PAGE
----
From ProPublica’s Sports Desk: Predicting NCAA Champs Using Academic Performance
What would happen in March Madness if the teams with the best academic performance won?
As March Madness kicks into high gear, we will at times see the best of college athletics: good sportsman[or woman!]ship, team work, laser-like focus. But there is also a seedier underside where schools recruit players who are not academically prepared, let them play while turning a blind eye to their scholastic progress, and may eventually turn them loose with no diploma or prospects to show for their hard work.
Academic reform efforts by the NCAA have identified men's basketball as being most prone to such abuses and poor academic performance, with shockingly low graduation rates for many teams and enormous racial disparities even among members of the same team, as Education Secretary Arnie Duncan, a former basketball player himself, pointed out in a Washington Post op-ed this morning.
"Colleges and universities need to stop trotting out tired excuses for basketball teams with poor academic records and indefensible disparities in the graduation rates of white and black players," Duncan wrote.
We've decided to create the first annual ProPublica NCAA Tournament Bracket, where the teams with best academic performance win. We created it via the New York Times' handy bracket feature. Relying on academic scores results in a somewhat unlikely projected champion: Butler University. (We're not the only ones who have had this idea: Inside Higher Ed has done their own academic performance-driven bracket. Update 3/17: And we should emphasize, they've been doing it for years.)
To do that, we used the NCAA's own numbers. For every sport at every school, the NCAA calculates an Academic Progress Rate score, or APR. A perfect APR of 1000 indicates that all of a team's athletes remain in the program and are in academic good standing. An APR below 925 will result in sanctions for your program, including loss of scholarship slots or a ban from postseason play. It's not a terribly high bar -- it corresponds to roughly a 50 percent eventual graduation rate according to NCAA estimates. (Here is more about the math.)
We've done this because we want to easily compare how well success in school corresponds with success on the court. As the tournament goes forward, the New York Times tool will evaluate the success of our picks, leading to all kinds of interesting potential analysis and we will keep you updated.
In 2008, an NCAA working group suggested changes for basketball programs intended to address the long-standing issues with the poor academic progress of student athletes. A similar earlier effort for baseball players had paid off. But member schools rejected the basketball reforms, in part because they were concerned about the effects on revenue.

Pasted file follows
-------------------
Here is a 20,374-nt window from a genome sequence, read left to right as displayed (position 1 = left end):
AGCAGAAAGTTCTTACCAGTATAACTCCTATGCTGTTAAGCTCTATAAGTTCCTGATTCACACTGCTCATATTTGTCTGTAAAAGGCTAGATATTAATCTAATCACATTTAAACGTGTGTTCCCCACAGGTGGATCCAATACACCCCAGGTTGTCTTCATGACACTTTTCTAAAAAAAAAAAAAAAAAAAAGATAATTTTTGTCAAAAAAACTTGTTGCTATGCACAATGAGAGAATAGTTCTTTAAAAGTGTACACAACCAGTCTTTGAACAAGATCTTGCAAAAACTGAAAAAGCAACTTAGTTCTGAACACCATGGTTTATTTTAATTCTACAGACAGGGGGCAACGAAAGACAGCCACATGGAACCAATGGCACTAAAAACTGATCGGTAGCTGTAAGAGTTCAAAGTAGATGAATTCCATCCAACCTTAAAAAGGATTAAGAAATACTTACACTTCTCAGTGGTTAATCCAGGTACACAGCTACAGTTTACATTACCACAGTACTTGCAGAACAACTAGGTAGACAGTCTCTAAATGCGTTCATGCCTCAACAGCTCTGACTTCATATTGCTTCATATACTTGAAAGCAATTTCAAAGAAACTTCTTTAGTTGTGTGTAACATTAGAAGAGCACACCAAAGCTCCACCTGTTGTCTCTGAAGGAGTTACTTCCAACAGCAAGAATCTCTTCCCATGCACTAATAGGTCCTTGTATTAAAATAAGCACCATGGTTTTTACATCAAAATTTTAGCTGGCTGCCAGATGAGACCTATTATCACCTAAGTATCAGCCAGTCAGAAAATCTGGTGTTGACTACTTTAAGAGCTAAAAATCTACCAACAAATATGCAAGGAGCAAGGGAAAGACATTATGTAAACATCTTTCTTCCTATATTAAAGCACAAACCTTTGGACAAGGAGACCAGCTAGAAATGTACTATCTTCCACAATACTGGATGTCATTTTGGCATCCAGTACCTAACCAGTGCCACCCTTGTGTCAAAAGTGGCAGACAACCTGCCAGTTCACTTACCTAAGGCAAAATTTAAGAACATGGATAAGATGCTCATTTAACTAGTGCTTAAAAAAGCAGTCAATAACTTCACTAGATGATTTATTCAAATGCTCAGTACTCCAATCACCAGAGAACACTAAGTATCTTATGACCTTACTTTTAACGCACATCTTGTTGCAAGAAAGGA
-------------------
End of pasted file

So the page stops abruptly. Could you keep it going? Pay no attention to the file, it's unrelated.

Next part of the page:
And little wonder, with the big bucks at stake: a new Knight Commission report points out that the $400 million the NCAA has paid out to basketball teams for tournament appearances over the past five years has been distributed with little regard for the academic performance of the team. The message to schools: it pays to do what it takes to get into the tournament, even if that windfall is not passed along to the players.
In all, about a dozen teams in the tournament's 68-team field have been sanctioned because of poor academic performance in the past five years.
At the bottom of their brackets, academically, are teams that have serious problems. Two teams in the tournament, the University of Alabama at Birmingham (APR 825) and Syracuse University (APR 912), are actually currently being penalized scholarships. Birmingham's performance was so poor that it could have resulted in a ban from the tournament, but they were allowed to compete after submitting an action plan. The University of Texas at San Antonio had an abysmal multiyear APR of 885 but was also spared penalties because of "demonstrated academic improvement and favorable comparison based on other academic or institutional factors." The NCAA report is mum on why the University of California, Santa Barbara was not penalized with an APR of 902.
Teams with slightly better scores also obscure nearly total failure to ensure the success of African-American athletes. As Duncan pointed out, Kansas State gets a nearly passing APR of 924 overall, but that is because 100 percent of its white athletes have graduated in recent years, while only 14 percent of the squad's African-American athletes did.
There's another curious phenomenon, though. The schools that have the highest academic ranking overall often have less than stellar records with the performance of student athletes. There are seven teams in the tournament representing universities in the top 25 of the U.S. News & World Report rankings. None -- even Princeton -- has a perfect 1000 score, and the top schools' average is just 967. The University of Southern California, ostensibly the 23rd-best university in the United States, has a cringe-worthy APR of just 924.
A more direct comparison: The University of Michigan is ranked 29th by U.S. News, but it has an APR of just 956. Michigan State University is ranked 79th but has a perfect APR of 1000.
This raises the question: Are the best schools best for all their students, or are student athletes being left behind?